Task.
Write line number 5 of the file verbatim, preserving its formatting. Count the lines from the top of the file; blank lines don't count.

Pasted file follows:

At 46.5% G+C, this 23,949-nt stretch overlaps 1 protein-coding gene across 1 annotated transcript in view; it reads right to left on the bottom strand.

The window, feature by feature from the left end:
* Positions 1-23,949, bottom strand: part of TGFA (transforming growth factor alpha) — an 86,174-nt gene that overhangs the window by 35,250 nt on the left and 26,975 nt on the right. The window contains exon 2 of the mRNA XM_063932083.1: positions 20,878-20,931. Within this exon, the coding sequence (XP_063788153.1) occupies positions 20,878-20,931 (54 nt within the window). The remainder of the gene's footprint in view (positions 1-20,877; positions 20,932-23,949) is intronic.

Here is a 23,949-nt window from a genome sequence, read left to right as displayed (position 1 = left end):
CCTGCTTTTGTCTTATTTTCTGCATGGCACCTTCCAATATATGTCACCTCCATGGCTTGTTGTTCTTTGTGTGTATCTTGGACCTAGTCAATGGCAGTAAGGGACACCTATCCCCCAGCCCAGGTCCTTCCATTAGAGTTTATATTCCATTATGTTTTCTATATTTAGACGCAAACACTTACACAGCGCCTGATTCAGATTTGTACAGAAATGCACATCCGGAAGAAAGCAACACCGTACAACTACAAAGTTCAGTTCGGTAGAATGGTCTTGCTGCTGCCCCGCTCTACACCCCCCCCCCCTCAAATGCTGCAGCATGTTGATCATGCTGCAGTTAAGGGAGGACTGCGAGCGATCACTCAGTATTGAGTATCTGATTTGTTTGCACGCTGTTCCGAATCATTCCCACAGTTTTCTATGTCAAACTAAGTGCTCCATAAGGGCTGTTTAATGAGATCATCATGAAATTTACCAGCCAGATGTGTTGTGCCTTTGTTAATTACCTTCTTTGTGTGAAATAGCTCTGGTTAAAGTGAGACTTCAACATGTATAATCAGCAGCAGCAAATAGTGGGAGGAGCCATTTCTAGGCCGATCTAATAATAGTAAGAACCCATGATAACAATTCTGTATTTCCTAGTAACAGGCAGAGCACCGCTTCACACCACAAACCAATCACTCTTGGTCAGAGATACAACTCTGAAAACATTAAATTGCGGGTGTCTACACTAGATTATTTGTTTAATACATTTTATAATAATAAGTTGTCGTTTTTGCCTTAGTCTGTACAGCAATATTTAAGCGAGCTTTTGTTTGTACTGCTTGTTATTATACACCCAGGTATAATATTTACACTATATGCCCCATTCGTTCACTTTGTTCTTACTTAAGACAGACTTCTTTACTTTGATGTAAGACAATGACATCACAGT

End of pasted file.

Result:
CCTGCTTTTGTCTTATTTTCTGCATGGCACCTTCCAATATATGTCACCTCCATGGCTTGTTGTTCTTTGTGTGTATCTTGGACCTAGTCAATGGCAGTAAGGGACACCTATCCCCCAGCCCAGGTCCTTCCATTAGAGTTTATATTCCATTATGTTTTCTATATTTAGACGCAAACACTTACACAGCGCCTGATTCAGATTTGTACAGAAATGCACATCCGGAAGAAAGCAACACCGTACAACTACAAAGTTCAGTTCGGTAGAATGGTCTTGCTGCTGCCCCGCTCTACACCCCCCCCCCCTCAAATGCTGCAGCATGTTGATCATGCTGCAGTTAAGGGAGGACTGCGAGCGATCACTCAGTATTGAGTATCTGATTTGTTTGCACGCTGTTCCGAATCATTCCCACAGTTTTCTATGTCAAACTAAGTGCTCCATAAGGGCTGTTTAATGAGATCATCATGAAATTTACCAGCCAGATGTGTTGTGCCTTTGTTAATTACCTTCTTTGTGTGAAATAGCTCTGGTTAAAGTGAGACTTCAACATGTATAATCAGCAGCAGCAAATAGTGGGAGGAGCCATTTCTAGGCCGATCTAATAATAGTAAGAACCCATGATAACAATTCTGTATTTCCTAGTAACAGGCAGAGCACCGCTTCACACCACAAACCAATCACTCTTGGTCAGAGATACAACTCTGAAAACATTAAATTGCGGGTGTCTACACTAGATTATTTGTTTAATACATTTTATAATAATAAGTTGTCGTTTTTGCCTTAGTCTGTACAGCAATATTTAAGCGAGCTTTTGTTTGTACTGCTTGTTATTATACACCCAGGTATAATATTTACACTATATGCCCCATTCGTTCACTTTGTTCTTACTTAAGACAGACTTCTTTACTTTGATGTAAGACAATGACATCACAGT